# Do vectors uniquely determine their spectral measures?

Let $$\mathscr{H}$$ be a Hilbert space, $$\psi \in \mathscr{H}$$ and $$A$$ be a densely-defined self-adjoint operator. From the Borel functional calculus, for each measurable function $$f: \mathbb{R} \to \mathbb{C}$$, there exists a bounded linear operator $$f(A)$$ on $$\mathscr{H}$$. For each bounded continuous function $$f: \mathbb{R}\to \mathbb{C}$$, define: $$\omega(f) = \langle \psi, f(A)\psi\rangle$$ This is a positive linear functional, so by Riesz-Markov Theorem there exists a Borel measure $$\mu_{\psi}$$ on $$\mathbb{R}$$ such that: $$\langle \psi, f(A)\psi \rangle = \int_{\mathbb{R}}f(x)d\mu_{\psi}(x).$$

Question: Suppose $$\mu_{\psi} = \mu_{\varphi}$$. Is it true that $$\psi = \varphi$$? I could not conclude this from $$\langle \psi,f(A)\rangle = \langle \varphi,f(A)\varphi\rangle$$.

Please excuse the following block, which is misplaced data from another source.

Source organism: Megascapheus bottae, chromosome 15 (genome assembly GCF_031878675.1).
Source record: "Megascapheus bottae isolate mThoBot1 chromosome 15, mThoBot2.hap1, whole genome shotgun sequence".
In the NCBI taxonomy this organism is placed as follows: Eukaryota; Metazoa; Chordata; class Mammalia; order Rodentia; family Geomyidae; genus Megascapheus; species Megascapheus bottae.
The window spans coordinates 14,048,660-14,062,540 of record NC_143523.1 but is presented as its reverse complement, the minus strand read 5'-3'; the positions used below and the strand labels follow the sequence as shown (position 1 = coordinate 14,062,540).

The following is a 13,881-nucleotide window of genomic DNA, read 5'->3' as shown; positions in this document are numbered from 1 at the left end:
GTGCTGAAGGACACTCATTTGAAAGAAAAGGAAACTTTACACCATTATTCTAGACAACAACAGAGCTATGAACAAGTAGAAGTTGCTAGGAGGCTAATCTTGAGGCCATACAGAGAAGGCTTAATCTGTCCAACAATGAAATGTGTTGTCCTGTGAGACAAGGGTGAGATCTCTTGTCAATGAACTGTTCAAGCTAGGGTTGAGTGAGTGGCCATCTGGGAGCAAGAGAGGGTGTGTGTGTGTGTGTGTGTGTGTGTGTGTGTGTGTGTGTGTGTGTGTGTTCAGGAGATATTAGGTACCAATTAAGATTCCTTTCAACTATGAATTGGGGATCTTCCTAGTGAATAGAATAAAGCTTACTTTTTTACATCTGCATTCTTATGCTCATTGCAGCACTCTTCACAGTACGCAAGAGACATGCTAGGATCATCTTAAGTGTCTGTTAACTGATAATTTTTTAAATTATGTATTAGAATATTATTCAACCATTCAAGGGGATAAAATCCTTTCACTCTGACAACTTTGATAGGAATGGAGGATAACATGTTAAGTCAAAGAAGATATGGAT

• What about $\psi = - \varphi$? Mar 29, 2023 at 17:31
• You mean taking $f= -1$? Mar 29, 2023 at 17:31
• No, prior to apply Riesz-Markov theorem try to see what happens when $\psi = - \varphi$ Mar 29, 2023 at 17:39
• Perhaps you should reformulate: are these vectors linearly dependent ? Mar 29, 2023 at 17:46

The claim is not true even for two-dimensional space with orthonormal basis $$e_1,e_2$$ and the identity operator. Then the measures corresponding to $$e_1$$ and $$e_2$$ are equal, although the vectors are linearly independent. I guess the conclusion may hold for operators with simple spectrum